The Chinese nuclear effort long predates Russia’s invasion of Ukraine, but the U.S.’s wariness about getting directly involved in the war there has likely reinforced Beijing’s decision to put greater emphasis on developing nuclear weapons as a deterrent, some of these people say. Chinese leaders see a stronger nuclear arsenal as a way to deter the U.S. from getting directly involved in a potential conflict over Taiwan.
Part of that may be plausible.
The truly significant part though is that China’s accelerating buildup suggests that it expects an imminent conflict.
Among recent developments, work has accelerated this year on more than 100 suspected missile silos in China’s remote western region that could be used to house nuclear-tipped missiles capable of reaching the U.S., according to analysts that study satellite images of the area.
American leaders have said the thinking behind China’s nuclear advance is unclear. Independent security analysts who study nuclear proliferation say they are also in the dark about what is driving Beijing after exchanges between Chinese officials and analysts mostly dried up in the past few years.
The answer is pretty clear.
China expects to need a larger nuclear arsenal with which to stalemate, blackmail or intimidate another nuclear power, and realistically it’s a short list.
China is an ongoing conflict with India, but it’s not likely to be engaging in a major nuclear buildup for that. It has plenty of nukes with which to intimidate India. While the Russia-China relationship is complex and has tensions, realistically China expects to intimidate America. And Taiwan and various Chinese expansionist plans are the issues likely to trigger any kind of showdown.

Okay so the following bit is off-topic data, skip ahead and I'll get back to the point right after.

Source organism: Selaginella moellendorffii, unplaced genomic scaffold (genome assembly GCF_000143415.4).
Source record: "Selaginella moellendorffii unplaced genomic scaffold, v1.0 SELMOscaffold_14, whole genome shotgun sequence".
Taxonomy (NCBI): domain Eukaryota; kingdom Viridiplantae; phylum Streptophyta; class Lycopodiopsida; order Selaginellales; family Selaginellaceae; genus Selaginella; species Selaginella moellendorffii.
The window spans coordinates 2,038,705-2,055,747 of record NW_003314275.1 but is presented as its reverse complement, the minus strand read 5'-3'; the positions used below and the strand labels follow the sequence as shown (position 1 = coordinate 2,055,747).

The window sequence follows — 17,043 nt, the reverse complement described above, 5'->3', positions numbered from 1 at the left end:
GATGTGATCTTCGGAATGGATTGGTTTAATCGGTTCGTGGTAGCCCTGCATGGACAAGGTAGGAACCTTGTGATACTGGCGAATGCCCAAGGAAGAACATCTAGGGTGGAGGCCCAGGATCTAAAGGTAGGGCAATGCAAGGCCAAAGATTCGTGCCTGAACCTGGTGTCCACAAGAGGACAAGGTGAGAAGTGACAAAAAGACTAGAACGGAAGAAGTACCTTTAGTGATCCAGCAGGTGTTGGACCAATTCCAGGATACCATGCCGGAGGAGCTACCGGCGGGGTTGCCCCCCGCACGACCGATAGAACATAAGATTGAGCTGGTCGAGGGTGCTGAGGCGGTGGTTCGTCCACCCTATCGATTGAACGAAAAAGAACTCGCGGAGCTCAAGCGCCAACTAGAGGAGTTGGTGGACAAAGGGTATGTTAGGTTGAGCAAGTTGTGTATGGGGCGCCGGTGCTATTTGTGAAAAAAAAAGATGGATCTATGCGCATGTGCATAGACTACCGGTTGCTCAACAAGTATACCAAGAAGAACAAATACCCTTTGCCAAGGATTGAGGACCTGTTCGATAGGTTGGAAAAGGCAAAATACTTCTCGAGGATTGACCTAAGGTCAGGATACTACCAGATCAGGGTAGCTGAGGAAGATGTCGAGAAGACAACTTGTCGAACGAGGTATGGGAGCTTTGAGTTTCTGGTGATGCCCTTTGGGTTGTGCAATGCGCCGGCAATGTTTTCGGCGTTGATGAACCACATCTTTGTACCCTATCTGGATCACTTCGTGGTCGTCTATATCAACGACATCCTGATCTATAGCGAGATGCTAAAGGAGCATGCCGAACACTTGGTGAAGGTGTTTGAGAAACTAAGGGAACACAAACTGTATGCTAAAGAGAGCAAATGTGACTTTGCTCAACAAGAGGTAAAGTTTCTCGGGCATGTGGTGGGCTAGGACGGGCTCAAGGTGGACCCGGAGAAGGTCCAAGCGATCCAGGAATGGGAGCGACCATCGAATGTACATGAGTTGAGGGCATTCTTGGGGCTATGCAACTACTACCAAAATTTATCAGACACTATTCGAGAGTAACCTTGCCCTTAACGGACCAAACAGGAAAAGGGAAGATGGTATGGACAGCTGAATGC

This is why Biden’s mishandling of the Ukraine war by sending mixed messages and showing weakness has been a disaster.
The likeliest way to stumble into a war is by sending mixed messages and showing weakness whether or not you want a war.
Milley’s Dishonest Answer on Afghanistan-Ukraine Invasion Link
Chairman of the Joint Chiefs of Staff Gen. Mark Milley didn’t hesitate to bash Trump, but he’s working overtime to protect Biden over the linkage between Afghanistan and Ukraine.
When pressed by Sen. Marsha Blackburn, a Tennessee Republican, on the Afghanistan withdrawal and whether it played a part in Putin’s decision to invade Ukraine, Milley replied: “From the intelligence I’ve read, it’s not clear. I think it certainly is possible, but I also know that Putin had aims on Ukraine long before the end of the war in Afghanistan.”
Blackburn cut him off: “I think we all know that. So he saw his opening, right?”
“Well, the forces were building up — they began to build up their force in September, October,” Milley replied. “So I think in order to do that, they would’ve had to have the plans and approval long before September, October.”
This is dumb. And Milley isn’t this dumb. No one in his position could be. This is a case of deliberately playing dumb.
The Russians would have had a dozen plans for invading Ukraine going back who knows how long. I’m sure Milley’s seen that we have plans for invading Ukraine, Fiji and anywhere else in the world. Considering Russia’s interests, I doubt they would have had to suddenly scramble to formulate new plans. And considering Russia’s performance, they were almost certainly working off some old plan.
As for approval, is Milley serious? Russia isn’t America. There’s a much shorter approval process in dictatorships especially ones in which the military brass is very political. Considering the botched disaster in Afghanistan, which Milley and other brass knew would go bad, he ought to appreciate that. When you can’t tell the head cheese that he’s an idiot and what he wants is going to get a bunch of people killed, the approval process is surprisingly short.